Vaccine hesitancy is decreasing in Canada, with 80 per cent of Canadians now on board with vaccines, according to recent polls.
It is likely, however, that some patients in your practice are still reluctant to be vaccinated. As a trusted source of health information, a conversation with you about COVID-19 vaccines could very well encourage them to get their shot.
We’ve put together some resources that could help make these conversations with patients easier.
The Centre for Effective Practice
The Centre for Effective Practice (CEP) developed a set of regularly updated Qs and As to ensure patient confidence about vaccines. The evidence-based responses to commonly asked questions address vaccine efficacy, special populations and contraindications. The tool is part of a set of resources developed by CEP to guide primary care providers through the latest information about COVID-19 vaccines in Ontario. They cover prioritization, availability and rollout, point-of-care guidance, details about the approved vaccines, patient resources about vaccines, and more.
Task Force of Black Scientists for Vaccine Equity
COVID-19 continues to have a disproportionately high impact on Ontario’s Black and other racialized communities. These communities also have the highest rates of vaccine hesitancy.
Given the pressing need to ensure timely, accurate and culturally responsive public health information on COVID-19 testing and vaccines, a task force of Black scientists and physicians has been working to mobilize and engage communities most affected by the pandemic.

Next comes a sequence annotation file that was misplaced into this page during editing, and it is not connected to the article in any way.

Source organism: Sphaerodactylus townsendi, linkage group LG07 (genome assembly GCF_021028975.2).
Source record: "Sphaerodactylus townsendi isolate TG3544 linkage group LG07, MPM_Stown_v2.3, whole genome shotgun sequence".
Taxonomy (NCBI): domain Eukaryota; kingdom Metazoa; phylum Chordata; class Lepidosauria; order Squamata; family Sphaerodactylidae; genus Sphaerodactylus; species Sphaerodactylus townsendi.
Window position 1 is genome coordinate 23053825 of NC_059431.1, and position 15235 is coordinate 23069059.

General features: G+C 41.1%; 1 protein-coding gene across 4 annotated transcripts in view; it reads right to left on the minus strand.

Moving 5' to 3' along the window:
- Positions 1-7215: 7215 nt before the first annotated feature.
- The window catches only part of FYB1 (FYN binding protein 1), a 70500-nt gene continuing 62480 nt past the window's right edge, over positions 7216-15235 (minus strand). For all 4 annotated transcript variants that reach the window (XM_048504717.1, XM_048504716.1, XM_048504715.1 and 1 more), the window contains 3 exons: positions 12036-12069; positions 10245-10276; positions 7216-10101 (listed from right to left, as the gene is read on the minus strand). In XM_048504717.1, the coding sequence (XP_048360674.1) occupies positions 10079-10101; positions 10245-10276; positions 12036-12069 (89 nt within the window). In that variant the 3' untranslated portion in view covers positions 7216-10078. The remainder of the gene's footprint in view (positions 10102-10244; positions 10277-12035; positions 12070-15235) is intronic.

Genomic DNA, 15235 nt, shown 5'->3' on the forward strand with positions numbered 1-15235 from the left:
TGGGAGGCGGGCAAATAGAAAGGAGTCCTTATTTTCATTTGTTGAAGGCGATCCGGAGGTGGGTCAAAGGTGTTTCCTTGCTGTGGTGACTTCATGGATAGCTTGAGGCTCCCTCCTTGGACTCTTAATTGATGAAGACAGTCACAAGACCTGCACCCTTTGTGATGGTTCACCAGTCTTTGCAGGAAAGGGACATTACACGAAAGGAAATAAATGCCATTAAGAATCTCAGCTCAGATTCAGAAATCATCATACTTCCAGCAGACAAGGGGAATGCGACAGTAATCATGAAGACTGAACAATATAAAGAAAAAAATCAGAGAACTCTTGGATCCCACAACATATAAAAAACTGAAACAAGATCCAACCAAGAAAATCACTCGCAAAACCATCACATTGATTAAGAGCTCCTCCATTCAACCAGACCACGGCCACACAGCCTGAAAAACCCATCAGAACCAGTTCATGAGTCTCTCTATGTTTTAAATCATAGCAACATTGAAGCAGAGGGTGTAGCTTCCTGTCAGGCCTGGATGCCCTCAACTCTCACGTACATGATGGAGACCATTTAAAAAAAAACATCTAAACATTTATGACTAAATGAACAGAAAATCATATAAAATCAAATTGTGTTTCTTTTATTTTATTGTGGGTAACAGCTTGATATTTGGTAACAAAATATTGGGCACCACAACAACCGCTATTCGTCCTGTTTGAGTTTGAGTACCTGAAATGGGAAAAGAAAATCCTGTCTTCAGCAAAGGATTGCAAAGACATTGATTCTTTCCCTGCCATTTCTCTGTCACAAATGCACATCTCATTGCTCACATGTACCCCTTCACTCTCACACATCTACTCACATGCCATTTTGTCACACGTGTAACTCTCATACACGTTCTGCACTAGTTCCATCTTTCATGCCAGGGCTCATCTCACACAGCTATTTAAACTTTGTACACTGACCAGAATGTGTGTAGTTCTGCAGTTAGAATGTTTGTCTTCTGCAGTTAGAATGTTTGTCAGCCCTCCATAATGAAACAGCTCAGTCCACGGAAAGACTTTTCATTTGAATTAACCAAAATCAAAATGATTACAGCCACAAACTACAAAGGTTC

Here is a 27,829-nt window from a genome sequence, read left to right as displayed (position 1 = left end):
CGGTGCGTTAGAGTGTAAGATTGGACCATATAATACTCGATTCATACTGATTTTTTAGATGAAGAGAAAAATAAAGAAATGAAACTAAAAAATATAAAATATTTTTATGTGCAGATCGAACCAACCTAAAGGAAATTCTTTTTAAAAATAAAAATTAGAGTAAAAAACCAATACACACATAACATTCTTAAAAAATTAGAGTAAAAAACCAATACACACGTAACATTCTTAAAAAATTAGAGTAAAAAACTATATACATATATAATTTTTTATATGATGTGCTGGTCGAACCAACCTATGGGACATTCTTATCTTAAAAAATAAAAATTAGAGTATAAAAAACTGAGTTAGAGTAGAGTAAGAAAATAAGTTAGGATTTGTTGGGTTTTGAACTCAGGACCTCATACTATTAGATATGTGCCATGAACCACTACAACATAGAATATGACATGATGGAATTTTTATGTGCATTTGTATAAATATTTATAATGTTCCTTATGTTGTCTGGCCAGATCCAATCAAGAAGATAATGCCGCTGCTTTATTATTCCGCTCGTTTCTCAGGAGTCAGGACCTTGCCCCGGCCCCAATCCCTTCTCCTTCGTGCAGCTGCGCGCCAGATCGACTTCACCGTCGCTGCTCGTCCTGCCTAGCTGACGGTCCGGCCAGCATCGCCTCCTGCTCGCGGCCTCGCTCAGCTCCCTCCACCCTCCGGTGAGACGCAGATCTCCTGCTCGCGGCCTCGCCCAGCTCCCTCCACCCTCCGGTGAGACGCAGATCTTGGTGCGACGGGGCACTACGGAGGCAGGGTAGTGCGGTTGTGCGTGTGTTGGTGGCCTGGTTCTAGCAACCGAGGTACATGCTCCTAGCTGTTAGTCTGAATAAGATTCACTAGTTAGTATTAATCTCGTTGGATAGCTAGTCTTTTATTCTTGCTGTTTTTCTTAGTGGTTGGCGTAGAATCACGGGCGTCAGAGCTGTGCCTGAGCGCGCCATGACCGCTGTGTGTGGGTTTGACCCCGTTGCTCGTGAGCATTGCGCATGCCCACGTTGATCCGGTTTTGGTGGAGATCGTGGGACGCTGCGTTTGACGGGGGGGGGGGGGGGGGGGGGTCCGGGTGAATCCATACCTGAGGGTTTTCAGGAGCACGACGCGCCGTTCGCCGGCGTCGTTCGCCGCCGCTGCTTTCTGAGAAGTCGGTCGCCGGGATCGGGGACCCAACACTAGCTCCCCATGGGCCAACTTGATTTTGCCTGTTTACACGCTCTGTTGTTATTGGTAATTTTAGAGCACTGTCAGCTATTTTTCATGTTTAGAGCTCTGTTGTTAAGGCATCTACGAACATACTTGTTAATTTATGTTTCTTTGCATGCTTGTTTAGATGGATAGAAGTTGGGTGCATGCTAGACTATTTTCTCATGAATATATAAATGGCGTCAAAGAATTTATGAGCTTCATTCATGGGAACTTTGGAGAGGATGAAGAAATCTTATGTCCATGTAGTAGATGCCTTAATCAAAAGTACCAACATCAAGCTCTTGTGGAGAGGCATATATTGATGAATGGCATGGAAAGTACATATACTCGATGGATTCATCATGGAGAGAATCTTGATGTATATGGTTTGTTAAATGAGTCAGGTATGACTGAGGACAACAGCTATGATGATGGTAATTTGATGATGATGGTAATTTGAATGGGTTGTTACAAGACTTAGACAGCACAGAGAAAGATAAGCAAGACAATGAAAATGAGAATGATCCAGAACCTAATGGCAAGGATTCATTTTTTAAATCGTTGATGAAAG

For Black communities, the messenger is as important as the message. Studies show when Black patients receive medical advice from Black health professionals, they are more likely to accept it. With that in mind, the Black Scientists’ Task Force on Vaccine Equity launched a series of virtual town halls to answer questions submitted by the public.
A post-event survey revealed that before participating in the town hall, 31 percent of registered attendees were hesitant to take the vaccine. After, the number dropped to 11 percent with those respondents saying they wanted more information. In total, 84 percent of people who attended the town hall said they would get a COVID-19 vaccine.
The Task Force includes many of Canada’s top Black scientists involved in key aspects of vaccine development and public health. Those involved include Dr. Akwatu Khenti, Dr. Na-Koshie Lamptey, Celina Caesar-Chavannes, Dr. Kwame McKenzie, Dr. Candice Todd, Francis Jeffers, Dr. Zainab Abdurrahman, Dr. Onye Nnorom, Trevor Aldridge, Dr. Upton Allen, Ashleigh Rae-Thomas, Dr. Isaac Odame, Dr. David Burt and Nicole Welch.
Indigenous Primary Health Care Council
As COVID vaccines continue rolling out across the province, many First Nations, Inuit and Métis people are receiving their vaccinations through mainstream health services. Given the negative historical and contemporary experiences Indigenous peoples have had with the health system and beyond, it is imperative health care professionals deliver vaccination services in such a way that supports high quality, safe experiences for Indigenous patients or Indigenous clients.
The Indigenous Primary Health Care Council developed a webinar identifying wise practices and strategies for working in a culturally safe and respectful way when providing COVID-19 vaccinations to First Nations, Inuit and Métis people, whether within a First Nation community or through a mainstream health care organization.
Watch the webinar online.
Lead by example.
Get the COVID-19 vaccine as soon as it is offered to you to protect yourself, your patients and your community.
Advise patients to receive the vaccine.
Communication by trusted health professionals about the importance of vaccines is the most effective way to counter vaccine hesitancy. Tell your patients you will get or have already received the vaccine.
Be an educator.
Be prepared to answer patient questions and address concerns about the vaccine.